A really infected a battle going on in the smartphone industry between giant Apple and its chippleverantör Qualcomm.It began in January, when Apple filed a lawsuit against Qualcomm, where they require almost a billion dollars in damages because they believe that chipptillverkaren take out the "exorbitant" licensing fees for its mobile technology.In its licensing model based Qualcomm from the final sale price of a unit, which allows manufacturers who sell more expensive phones may pay more than those who produce cheaper handsets, says Apple.Qualcomm claims that the Iphone manufacturer is using its enormous power to push down the cost of licences and that they have broken the agreement and are spreading incorrect information.Now to take this battle a new turn when Qualcomm is suing four of Apple's subcontractors to also these, following a request from Apple, should have refused to pay license fees.The four suppliers is Foxconn, Pegatron, Wistron and Compal.
A really infected a battle going on in the smartphone industry between giant Apple and its chippleverantör Qualcomm.It began in January, when Apple filed a lawsuit against Qualcomm, where they require almost a billion dollars in damages because they believe that chipptillverkaren take out the "exorbitant" licensing fees for its mobile technology.In its licensing model based Qualcomm from the final sale price of a unit, which allows manufacturers who sell more expensive phones may pay more than those who produce cheaper handsets, says Apple.Qualcomm claims that the Iphone manufacturer is using its enormous power to push down the cost of licences and that they have broken the agreement and are spreading incorrect information.Now to take this battle a new turn when Qualcomm is suing four of Apple's subcontractors to also these, following a request from Apple, should have refused to pay license fees.The four suppliers is Foxconn, Pegatron, Wistron and Compal.
p Qualcomm’s battle with Apple is heating up as the chip company hauls assemblers of the iPhone into a US court on claims they are failing to pay patent royalties.Four Asian contract manufacturers, including Foxconn Technology Group and Pegatron, aren’t complying with obligations to pay for the use of patented technology, according to a complaint Qualcomm said it filed in federal court in San Diego.The other two companies sued are Wistron Corp. and Compal Electronics Inc.Unlike other smartphone companies, Apple doesn’t have a direct license with Qualcomm and instead pays contractors to make its devices, parts of which are used to cover royalties such as those owed under agreements struck before the first iPhone appeared.The chipmaker blamed Apple for dragging its contract manufacturers into the dispute, saying the decision not to give them money for royalties had stopped them from paying Qualcomm, according to the complaint.“Their gripe, their issue, appears to be with Apple,” said Qualcomm General Counsel Don Rosenberg.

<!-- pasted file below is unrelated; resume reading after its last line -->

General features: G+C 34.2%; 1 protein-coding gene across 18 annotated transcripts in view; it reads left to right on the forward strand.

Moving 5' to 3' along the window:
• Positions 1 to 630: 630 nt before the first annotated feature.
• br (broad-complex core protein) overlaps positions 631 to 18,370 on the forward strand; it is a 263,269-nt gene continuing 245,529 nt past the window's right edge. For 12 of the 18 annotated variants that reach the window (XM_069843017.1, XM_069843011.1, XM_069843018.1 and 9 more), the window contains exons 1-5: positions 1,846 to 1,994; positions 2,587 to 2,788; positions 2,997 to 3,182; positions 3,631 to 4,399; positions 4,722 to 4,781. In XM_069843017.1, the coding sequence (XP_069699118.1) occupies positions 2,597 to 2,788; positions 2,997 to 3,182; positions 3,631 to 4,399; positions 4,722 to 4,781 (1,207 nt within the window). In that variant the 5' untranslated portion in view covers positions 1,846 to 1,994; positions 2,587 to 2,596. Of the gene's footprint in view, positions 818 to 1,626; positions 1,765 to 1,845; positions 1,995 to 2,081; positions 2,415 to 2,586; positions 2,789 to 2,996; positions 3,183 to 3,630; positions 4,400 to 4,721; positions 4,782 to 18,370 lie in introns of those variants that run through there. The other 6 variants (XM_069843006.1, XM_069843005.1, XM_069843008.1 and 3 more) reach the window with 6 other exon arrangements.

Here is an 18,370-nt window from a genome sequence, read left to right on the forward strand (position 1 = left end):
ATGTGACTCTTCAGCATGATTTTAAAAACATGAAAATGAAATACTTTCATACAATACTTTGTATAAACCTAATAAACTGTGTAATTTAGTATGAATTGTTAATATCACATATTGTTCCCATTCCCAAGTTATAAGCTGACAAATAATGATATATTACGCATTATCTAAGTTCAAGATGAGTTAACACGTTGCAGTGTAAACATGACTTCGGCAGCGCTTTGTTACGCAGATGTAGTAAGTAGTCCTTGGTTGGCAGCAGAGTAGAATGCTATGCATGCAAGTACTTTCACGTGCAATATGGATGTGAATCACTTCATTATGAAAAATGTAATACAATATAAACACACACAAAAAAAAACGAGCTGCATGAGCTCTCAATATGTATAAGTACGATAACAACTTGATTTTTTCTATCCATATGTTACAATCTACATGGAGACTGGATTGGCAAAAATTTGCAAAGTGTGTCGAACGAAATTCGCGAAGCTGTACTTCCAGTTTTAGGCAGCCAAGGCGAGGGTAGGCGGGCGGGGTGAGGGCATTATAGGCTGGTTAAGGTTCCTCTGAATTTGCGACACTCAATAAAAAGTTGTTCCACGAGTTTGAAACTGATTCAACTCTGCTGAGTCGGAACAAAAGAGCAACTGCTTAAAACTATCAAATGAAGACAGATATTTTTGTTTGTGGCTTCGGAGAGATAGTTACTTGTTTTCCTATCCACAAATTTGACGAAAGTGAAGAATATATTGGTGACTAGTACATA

p After Apple stopped the flow of cash into the Qualcomm pockets, the chip maker seems to be trying to fall out with everyone else too as it drags another four organizations into the courtroom.The latest chapter in its ongoing battle with Apple is to take its contract manufacturer’s to court to demand the payment of royalties for using its designs in iPhones.Foxconn, Pegatron, Wistron, and Compal Electronics will all find themselves in the courts primarily because they have been caught in the middle of an argument between mummy and daddy.Apple has forbid its contractors from paying Qualcomm it a clever and underhanded move which is unique to the iPhone supply chain.Other smartphone manufacturers has direct relationships with Qualcomm, but Apple has put its contractors in the middle.Apple seems happy to throw its contractors into the line of, as long as it can supply the cult-like army of iLifers with an expensive phone which is driven by the perception of a desirable brand, as opposed to any technological superiority.
p Qualcomm is escalating its patent dispute with Apple by suing the contractors that build iPhones for the Cupertino-based company.Filed Wednesday in a federal district court in San Diego, the lawsuit accuses Compal Electronics, Foxconn, Pegatron and Wistron of breaching patent-licensing agreements with Qualcomm by halting royalty payments on Qualcomm technology used in iPhones and iPads.Apple originally sued Qualcomm for $1 billion, saying that the mobile chip maker had been dramatically overcharging it for the use of basic patents.Qualcomm hit back with a countersuit, claiming among other things, that Apple deliberately hindering the performance of Qualcomm chips in certain iPhone 7 models to make Intel chips look better and that it encouraged regulatory attacks on Qualcomm's business.Apple doesn't have a patent license directly with Qualcomm, relying instead on licenses held by the contract manufacturers, whom Apple reimburses.However, in an aggressive move, last month the iPhone maker reportedly instructed its manufacturing partners to stop paying royalties to Qualcomm, as it wasn’t going to reimburse them anymore until a court determines how much it actually owes.
p Files complaint over claims contract makers withholding license paymentsQualcomm is suing Chinese iPhone and iPad contract makers it says have stopped paying it royalties at the behest of Apple.A complaint [PDF], filed today in the Southern District of California, has demanded that Foxconn and four other Apple suppliers make license payments in line with their contracts, as well as coughing up damages and "declaratory relief".The chip maker stated in the complaint that since the start of 2017 "Apple has interfered with Defendants' long-standing payment obligations to Qualcomm."Specifically, Apple has withheld substantial payments from Defendants that it owes for Qualcomm royalties and has directed Defendants not to make corresponding royalty payments to Qualcomm."The five companies named in the filing are Compal Electronics, FIH Mobile Ltd, Hon Hai Precision Industry Co Ltd, Pegatron Corporation and Wistron Corporation.